The Fifth Circuit last week released an opinion upholding the District Court’s decision not to grant Defense Distributed’s motion for a preliminary injunction. Defense Distributed had sought a preliminary injunction against enforcement by the Directorate of Defense Trade Controls (“DDTC”) of its order prohibiting the company from posting on the Internet plans for printing guns with 3-D printers.
The majority opinion did not really reach the merits of the case or whether DDTC had the right to prohibit U.S. citizens from uploading gun plans to the Internet. Rather it turned on a procedural issue: whether Defense Distributed or DDTC would be hurt more by an injunction. The majority opinion weighed that balance in favor of DDTC, arguing that a preliminary injunction would result in untold millions of foreigners printing crappy plastic guns whereas not granting the injunction would just mean that Defense Distributed had to sit on its hands until trial.
The dissenting opinion of Judge Jones, however, dove straight into the merits, arguing that DDTC’s theory of the case was fatally flawed because uploading things to the Internet is not an “export” within the meaning of the Arms Export Control Act. To summarize Judge Jones, “export” means sending stuff across a border for money. As a result, Defense Distributed could not be held to have engaged in an export as a result of “the domestic publication on the Internet, without charge and therefore without any ‘trade,’ of lawful, nonclassified, nonrestricted information.”
Judge Jones does not stop at the notion of mere access as an export, but zeroes in on the “across borders” criterion to take dead aim against “deemed exports.”
Although the majority opinion adopts the State Department’s litigating position that “export” refers only to publication on the Internet, where the information will inevitably be accessible to foreign actors, the warning letter to Defense Distributed cited the exact, far broader regulatory definition: “export” means “disclosing (including oral or visual disclosure) or transferring technical data to a foreign person, whether in the United States of abroad.” There is embedded ambiguity, and disturbing breadth, in the State Department’s discretion to prevent the dissemination (without an “export” license) of lawful, non-classified technical data to foreign persons within the U.S. The regulation on its face, as applied to Defense Distributed, goes far beyond the proper statutory definition of “export.”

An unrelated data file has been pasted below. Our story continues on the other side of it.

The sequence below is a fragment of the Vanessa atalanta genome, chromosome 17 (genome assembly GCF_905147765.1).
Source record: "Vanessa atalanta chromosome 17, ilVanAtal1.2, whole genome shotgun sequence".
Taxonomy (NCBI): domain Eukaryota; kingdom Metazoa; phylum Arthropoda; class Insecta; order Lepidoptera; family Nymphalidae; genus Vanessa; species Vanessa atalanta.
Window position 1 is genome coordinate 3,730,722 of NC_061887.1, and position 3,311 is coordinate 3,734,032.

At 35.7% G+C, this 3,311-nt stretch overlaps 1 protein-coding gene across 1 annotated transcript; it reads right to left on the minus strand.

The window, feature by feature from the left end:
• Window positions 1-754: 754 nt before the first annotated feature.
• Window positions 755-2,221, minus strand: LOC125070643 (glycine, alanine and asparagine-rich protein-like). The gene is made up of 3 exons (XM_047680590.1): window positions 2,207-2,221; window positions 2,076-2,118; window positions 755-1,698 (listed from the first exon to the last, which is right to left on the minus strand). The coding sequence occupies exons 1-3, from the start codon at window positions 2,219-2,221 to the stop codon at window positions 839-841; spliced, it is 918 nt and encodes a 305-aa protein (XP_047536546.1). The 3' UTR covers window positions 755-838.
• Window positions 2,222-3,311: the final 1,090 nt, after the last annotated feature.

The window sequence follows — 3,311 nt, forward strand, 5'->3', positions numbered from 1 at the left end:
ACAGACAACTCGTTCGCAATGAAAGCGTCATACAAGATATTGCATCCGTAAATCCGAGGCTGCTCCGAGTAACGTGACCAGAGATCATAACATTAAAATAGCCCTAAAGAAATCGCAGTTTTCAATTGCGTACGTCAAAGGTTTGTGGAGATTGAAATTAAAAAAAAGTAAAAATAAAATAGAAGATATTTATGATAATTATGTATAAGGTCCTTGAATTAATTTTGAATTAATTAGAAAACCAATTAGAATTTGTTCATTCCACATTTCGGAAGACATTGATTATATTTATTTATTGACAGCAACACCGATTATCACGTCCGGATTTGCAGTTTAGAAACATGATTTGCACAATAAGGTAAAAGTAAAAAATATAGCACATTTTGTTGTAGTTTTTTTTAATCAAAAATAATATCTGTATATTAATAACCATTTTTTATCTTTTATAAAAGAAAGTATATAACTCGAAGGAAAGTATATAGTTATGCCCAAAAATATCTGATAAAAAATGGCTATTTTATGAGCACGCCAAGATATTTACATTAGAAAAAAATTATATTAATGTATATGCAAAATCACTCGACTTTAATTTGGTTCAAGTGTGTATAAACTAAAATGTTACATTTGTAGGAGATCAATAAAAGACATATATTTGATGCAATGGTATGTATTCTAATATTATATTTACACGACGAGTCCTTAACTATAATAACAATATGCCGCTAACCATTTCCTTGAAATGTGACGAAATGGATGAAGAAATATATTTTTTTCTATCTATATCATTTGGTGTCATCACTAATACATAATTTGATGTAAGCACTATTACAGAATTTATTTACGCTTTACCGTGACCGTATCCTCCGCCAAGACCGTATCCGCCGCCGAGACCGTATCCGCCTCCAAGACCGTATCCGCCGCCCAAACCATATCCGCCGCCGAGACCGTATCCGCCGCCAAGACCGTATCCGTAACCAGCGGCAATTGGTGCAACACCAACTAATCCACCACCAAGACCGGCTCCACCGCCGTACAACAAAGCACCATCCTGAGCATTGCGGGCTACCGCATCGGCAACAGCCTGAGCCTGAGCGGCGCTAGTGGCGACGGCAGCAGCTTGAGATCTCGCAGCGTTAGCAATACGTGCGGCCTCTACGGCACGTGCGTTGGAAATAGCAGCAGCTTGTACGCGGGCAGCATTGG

Or, more succinctly, if it was a real export they wouldn’t have to call it a “deemed” export.
Judge Jones’s opinion is certainly grounded in common sense, something often lacking in export control. In the early days of my practice, I tried to explain to a former military officer who was CEO of a client that disclosing information to a foreign employee in the United States was an export. He paused for a moment and then, with the veins in his neck bulging and his cheeks flushed, he said “That is the dumbest [bad word] thing I’ve ever heard come out of the mouth of a lawyer” and promptly invited me to leave his office immediately. I still think his assessment of “deemed exports” was dead on.